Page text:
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I had an application where I really wanted a double-ended queue that supports random access. Java's ArrayDeque would have been perfect, except that it doesn't expose random access into its backing array. So I went and implemented my own, which I named RingBuffer.

I'm looking for any constructive criticism about either the data structure implementation itself, or the test suite.

Implementation:

import java.util.NoSuchElementException;

public class RingBuffer<T> {

    private Object[] backingArray;
    private int firstIdx = 0;   // Index of the first elements
    private int nextIdx = 0;    // Index of the slot into which we would insert an element on addLast
                                // If nextIdx == (firstIdx - 1) % array_size, then insertion requires resizing the array.
                                // If nextIdx == firstIdx, then the buffer is empty.

    public RingBuffer() {
        backingArray = new Object[2];
    }

    synchronized private void doubleBackingArraySize() {
        int newSize = backingArray.length * 2;
        Object[] newArray = new Object[newSize];
        int oldSize;

        if (nextIdx < firstIdx) {
            int numElementsToEndOfArray = backingArray.length - firstIdx;
            System.arraycopy(backingArray, firstIdx, newArray, 0, numElementsToEndOfArray);
            System.arraycopy(backingArray, 0, newArray, numElementsToEndOfArray, nextIdx);
            oldSize = numElementsToEndOfArray + nextIdx;
        } else {
            // This will happen if firstIdx == 0
            System.arraycopy(backingArray, firstIdx, newArray, 0, nextIdx - firstIdx);
            oldSize = nextIdx - firstIdx;
        }

        backingArray = newArray;
        // Update our indices into that array.
        firstIdx = 0;
        nextIdx = oldSize;
    }

    /**
     * Returns the number of elements that the array backing this can hold.
     * This is NOT necessarily the number of elements presently in the buffer.
     * Useful for testing that the implementation works correctly, and for figuring out if an add{First, Last} will
     * cause a re-allocation.
     */
    public int capacity() {
        return backingArray.length - 1;
    }

    /**
     * The number of elements currently held in the buffer.
     */
    public int size() {
        if (firstIdx <= nextIdx) {
            return nextIdx - firstIdx;
        } else {
            return (backingArray.length - firstIdx + nextIdx);
        }
    }

    public void addLast(T x) {
        if ((nextIdx + 1) % backingArray.length == firstIdx) {
            doubleBackingArraySize();
        }

        backingArray[nextIdx] = x;
        nextIdx +=1;
        nextIdx %= backingArray.length;
    }

    public void addFirst(T x) {
        if ((nextIdx + 1) % backingArray.length == firstIdx) {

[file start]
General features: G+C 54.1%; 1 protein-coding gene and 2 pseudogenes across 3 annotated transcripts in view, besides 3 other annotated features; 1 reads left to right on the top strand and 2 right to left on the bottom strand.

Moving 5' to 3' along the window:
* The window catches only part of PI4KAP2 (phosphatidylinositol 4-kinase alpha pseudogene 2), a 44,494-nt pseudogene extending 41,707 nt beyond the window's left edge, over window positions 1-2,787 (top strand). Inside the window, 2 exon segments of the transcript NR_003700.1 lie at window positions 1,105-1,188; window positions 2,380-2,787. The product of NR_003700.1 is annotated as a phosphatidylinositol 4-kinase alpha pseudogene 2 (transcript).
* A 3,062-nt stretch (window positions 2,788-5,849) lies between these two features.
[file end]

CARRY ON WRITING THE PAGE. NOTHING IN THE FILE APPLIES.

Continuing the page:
doubleBackingArraySize();
        }

        firstIdx -= 1;
        // Note: in Java -1 % n == -1
        if (firstIdx < 0) {
            firstIdx += backingArray.length;
        }
        backingArray[firstIdx] = x;
    }

    public void removeFirst() {
        if (size() == 0) {
            throw new NoSuchElementException();
        } else {
            firstIdx += 1;
            firstIdx %= backingArray.length;
        }
    }

    public void removeLast() {
        if (size() == 0) {
            throw new NoSuchElementException();
        } else {
            nextIdx -= 1;
            if (nextIdx < 0) {
                nextIdx += backingArray.length;
            }
        }
    }

    public T getFromFirst(int i) {
        if (i < 0 || i >= size()) {
            throw new NoSuchElementException();
        } else {
            //noinspection unchecked
            return (T)backingArray[(firstIdx + i) % backingArray.length];
        }
    }

    public T getFromLast(int i) {
        if (i < 0 || i >= size()) {
            throw new NoSuchElementException();
        } else {
            int idx = nextIdx - 1 - i;
            if (idx < 0) {
                idx += backingArray.length;
            }
            //noinspection unchecked
            return (T)backingArray[idx];
        }
    }

}

Tests:

import org.junit.Assert;
import org.junit.Test;

import java.util.NoSuchElementException;

public class RingBufferTests {

    @Test
    public void populateAndRandomAccess() {
        RingBuffer<Integer> buffer = new RingBuffer<>();
        buffer.addLast(5); // [5]
        buffer.addLast(6); // [5, 6]
        buffer.addLast(7); // [5, 6, 7]

        Assert.assertEquals(5, (int)buffer.getFromFirst(0));
        Assert.assertEquals(6, (int)buffer.getFromFirst(1));
        Assert.assertEquals(7, (int)buffer.getFromFirst(2));
    }

    @Test
    public void populateAndRandomAccessFromLast() {
        RingBuffer<Integer> buffer = new RingBuffer<>();
        buffer.addLast(5); // [5];
        buffer.addLast(6); // [5, 6]
        buffer.addLast(7); // [5, 6, 7]

        Assert.assertEquals(7, (int)buffer.getFromLast(0));
        Assert.assertEquals(6, (int)buffer.getFromLast(1));
        Assert.assertEquals(5, (int)buffer.getFromLast(2));
    }

    @Test
    public void populateFromFirst() {
        RingBuffer<Integer> buffer = new RingBuffer<>();
        buffer.addFirst(5); // [5]
        buffer.addFirst(6); // [6, 5]
        buffer.addFirst(7); // [7, 6, 5]

        Assert.assertEquals(5, (int)buffer.getFromLast(0));
        Assert.assertEquals(6, (int)buffer.getFromLast(1));
        Assert.assertEquals(7, (int)buffer.getFromLast(2));

        Assert.assertEquals(7, (int)buffer.getFromFirst(0));
        Assert.assertEquals(6, (int)buffer.getFromFirst(1));
        Assert.assertEquals(5, (int)buffer.getFromFirst(2));
    }

    @Test
    public void populateFromBothEnds() {
        RingBuffer<Integer> buffer = new RingBuffer<>();
        buffer.addFirst(6); // [6]
        buffer.addFirst(5); // [5, 6]